Dear Prudence

Help! My Latino Husband Doesn’t Want Me to Confront My Racist Sister-in-Law.

Dear Prudence answers more of your questions—only for Slate Plus members.

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Every week, Dear Prudence answers additional questions from readers, just for Slate Plus members.

Q. Want to speak up: I’m married to a Latino and we live in his country of origin. I am white and have had many conversations with my family about race, especially after my husband and I met. My sister-in-law just posted a racist, anti-vax talking point (migrants at the border not needing vaccines, yet hardworking Americans are mandated) and I saw red. My husband was upset by the post as well. I’m going to confront my sister-in-law, which I know will cause a rift as everyone tiptoes around her (she has the only grandchild). My husband wants me to leave it be and not say anything as he feels he would be the cause of turmoil.

So my question is what should I do? I feel that to have us respected as a couple and members of the family, I need to have this conversation. But on the other hand, I want to respect his perspective and feelings on how to handle this. He’s my person and I want to protect him, but what is the best way to do that in this situation?

A: Ask yourself honestly: Would you be having this confrontation because of your values around race and immigration, or to stand up for your husband? I realize those things might be intertwined—possibly, you feel more passionate about your views as a result of your marriage—but try to sort out whether you care about these issues separate from your relationship. If you do, I think you’re well within your rights to say something to your sister-in-law. And you should do it without mentioning your husband at all.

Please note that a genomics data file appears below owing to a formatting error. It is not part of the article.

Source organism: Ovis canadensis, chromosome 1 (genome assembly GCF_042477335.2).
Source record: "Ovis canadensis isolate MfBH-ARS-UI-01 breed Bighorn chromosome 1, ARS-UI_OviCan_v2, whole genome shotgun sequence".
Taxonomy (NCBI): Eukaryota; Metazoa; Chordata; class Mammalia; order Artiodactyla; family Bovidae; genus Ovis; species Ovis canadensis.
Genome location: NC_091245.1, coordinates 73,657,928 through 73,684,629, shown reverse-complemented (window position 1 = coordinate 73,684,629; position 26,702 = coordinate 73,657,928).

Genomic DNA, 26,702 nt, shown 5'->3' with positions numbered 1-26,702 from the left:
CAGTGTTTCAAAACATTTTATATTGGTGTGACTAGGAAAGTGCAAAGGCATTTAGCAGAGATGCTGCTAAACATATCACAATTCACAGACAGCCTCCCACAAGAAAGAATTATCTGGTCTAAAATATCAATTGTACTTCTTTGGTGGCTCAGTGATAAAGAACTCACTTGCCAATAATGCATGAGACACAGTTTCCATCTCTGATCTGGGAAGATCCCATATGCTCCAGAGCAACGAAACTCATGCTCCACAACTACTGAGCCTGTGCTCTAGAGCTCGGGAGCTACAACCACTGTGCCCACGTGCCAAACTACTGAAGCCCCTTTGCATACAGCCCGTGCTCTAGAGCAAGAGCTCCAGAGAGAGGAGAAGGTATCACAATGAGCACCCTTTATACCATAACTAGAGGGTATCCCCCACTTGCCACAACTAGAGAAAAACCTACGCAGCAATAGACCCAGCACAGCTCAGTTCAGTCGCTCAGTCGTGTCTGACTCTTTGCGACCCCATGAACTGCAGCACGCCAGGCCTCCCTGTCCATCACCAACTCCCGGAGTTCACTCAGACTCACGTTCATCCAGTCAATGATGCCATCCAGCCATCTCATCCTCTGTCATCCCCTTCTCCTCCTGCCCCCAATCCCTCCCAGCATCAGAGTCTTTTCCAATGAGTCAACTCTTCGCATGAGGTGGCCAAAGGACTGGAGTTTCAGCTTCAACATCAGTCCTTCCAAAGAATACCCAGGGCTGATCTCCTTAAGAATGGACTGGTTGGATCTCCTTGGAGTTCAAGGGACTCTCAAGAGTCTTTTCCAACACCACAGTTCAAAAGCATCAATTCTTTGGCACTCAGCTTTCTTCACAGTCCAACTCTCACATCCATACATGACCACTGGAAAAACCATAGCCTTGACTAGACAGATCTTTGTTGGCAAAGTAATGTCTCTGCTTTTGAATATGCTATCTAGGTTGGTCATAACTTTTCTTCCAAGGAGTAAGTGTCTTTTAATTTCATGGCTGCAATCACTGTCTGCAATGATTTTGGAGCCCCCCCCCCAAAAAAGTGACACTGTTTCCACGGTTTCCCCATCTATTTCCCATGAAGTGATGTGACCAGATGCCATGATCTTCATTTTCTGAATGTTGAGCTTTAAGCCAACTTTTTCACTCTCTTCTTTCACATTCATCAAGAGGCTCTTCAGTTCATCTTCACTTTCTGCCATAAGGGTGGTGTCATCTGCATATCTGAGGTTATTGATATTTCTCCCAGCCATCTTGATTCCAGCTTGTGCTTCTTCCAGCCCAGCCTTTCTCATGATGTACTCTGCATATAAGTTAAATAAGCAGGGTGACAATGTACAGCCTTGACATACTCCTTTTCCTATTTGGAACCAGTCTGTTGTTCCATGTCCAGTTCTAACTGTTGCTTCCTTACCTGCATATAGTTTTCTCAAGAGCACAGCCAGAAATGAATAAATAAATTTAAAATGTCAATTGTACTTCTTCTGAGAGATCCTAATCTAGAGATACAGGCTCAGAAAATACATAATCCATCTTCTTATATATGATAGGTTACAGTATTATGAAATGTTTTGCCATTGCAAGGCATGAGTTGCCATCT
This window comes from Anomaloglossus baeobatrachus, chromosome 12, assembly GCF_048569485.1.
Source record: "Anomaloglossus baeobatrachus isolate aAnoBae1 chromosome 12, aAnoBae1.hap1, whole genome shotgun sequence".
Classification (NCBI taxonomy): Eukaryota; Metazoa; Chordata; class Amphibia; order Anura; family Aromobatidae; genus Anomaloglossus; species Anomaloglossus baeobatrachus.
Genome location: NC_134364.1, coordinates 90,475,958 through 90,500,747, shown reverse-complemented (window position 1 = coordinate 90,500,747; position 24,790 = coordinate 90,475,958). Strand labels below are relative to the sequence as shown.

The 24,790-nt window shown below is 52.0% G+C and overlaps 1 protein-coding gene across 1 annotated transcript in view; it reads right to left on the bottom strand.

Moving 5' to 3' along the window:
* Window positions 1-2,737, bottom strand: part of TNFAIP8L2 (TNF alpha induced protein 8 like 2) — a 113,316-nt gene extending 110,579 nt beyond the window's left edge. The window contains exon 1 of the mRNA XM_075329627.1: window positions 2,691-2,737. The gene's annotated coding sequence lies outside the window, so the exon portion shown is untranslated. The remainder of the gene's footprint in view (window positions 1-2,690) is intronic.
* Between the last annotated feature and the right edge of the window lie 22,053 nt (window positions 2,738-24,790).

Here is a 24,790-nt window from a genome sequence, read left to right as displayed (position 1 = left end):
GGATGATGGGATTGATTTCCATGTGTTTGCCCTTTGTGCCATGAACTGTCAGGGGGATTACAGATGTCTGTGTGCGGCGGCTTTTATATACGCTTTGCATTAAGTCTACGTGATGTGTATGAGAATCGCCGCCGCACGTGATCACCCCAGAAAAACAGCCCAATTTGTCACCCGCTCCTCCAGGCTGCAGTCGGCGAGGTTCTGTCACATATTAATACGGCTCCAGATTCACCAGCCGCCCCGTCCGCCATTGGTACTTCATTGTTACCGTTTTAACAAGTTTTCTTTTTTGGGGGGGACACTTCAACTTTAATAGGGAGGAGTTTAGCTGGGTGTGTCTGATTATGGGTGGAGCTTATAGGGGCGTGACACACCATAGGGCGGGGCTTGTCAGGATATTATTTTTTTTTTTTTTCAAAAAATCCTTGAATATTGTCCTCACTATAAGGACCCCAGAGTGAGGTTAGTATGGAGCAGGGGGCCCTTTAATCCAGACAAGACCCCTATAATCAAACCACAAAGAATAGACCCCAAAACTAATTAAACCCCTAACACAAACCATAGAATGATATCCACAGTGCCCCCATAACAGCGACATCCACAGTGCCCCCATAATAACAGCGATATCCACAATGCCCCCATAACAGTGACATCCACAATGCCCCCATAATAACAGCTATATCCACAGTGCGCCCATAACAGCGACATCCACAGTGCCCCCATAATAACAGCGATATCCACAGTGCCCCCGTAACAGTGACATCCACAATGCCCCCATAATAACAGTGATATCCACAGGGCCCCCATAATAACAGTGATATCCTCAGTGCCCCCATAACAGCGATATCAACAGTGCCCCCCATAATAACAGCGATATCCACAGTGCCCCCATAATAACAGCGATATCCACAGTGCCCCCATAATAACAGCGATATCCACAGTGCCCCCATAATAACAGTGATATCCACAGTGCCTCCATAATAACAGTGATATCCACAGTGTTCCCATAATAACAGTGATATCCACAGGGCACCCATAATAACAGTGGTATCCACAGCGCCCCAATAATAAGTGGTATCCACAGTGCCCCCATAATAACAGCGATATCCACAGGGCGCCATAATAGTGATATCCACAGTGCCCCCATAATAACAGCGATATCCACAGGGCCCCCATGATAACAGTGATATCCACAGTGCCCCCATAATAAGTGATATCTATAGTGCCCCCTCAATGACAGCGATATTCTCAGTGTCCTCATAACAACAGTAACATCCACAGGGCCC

But your husband might be onto something. The tell is how you said you need to have this conversation “to have us respected as a couple and members of the family.” If your main motivation is to defend your husband and people who look like him, and he’s telling you he doesn’t want to be defended, listen.

Classic Prudie

My biological father was emotionally and verbally abusive to my sister and me when we were young, and my mother divorced him. Therapy helped us repair the relationship somewhat, but it’s become increasingly clear that my dad is a white supremacist. He makes comments to strangers like “This is America. You speak English here. If you’re coming here, at least have the decency to learn our language or go back to Mexico.” What kind of a father says these things in front of his Mexican-American daughters? (My mom’s family came from Mexico.) I’ve also heard him say “Black lives don’t matter” and “Homosexuality is wrong.”

I stopped talking to him last year. The last time we texted, I told him that I had recently been asked if I was “legal.” His response was simply, “Rights change.” That is the message I have had burned in my mind since June: “Rights change.” I’ve washed my hands of him, but he still wants to talk to me, I hear. Should I?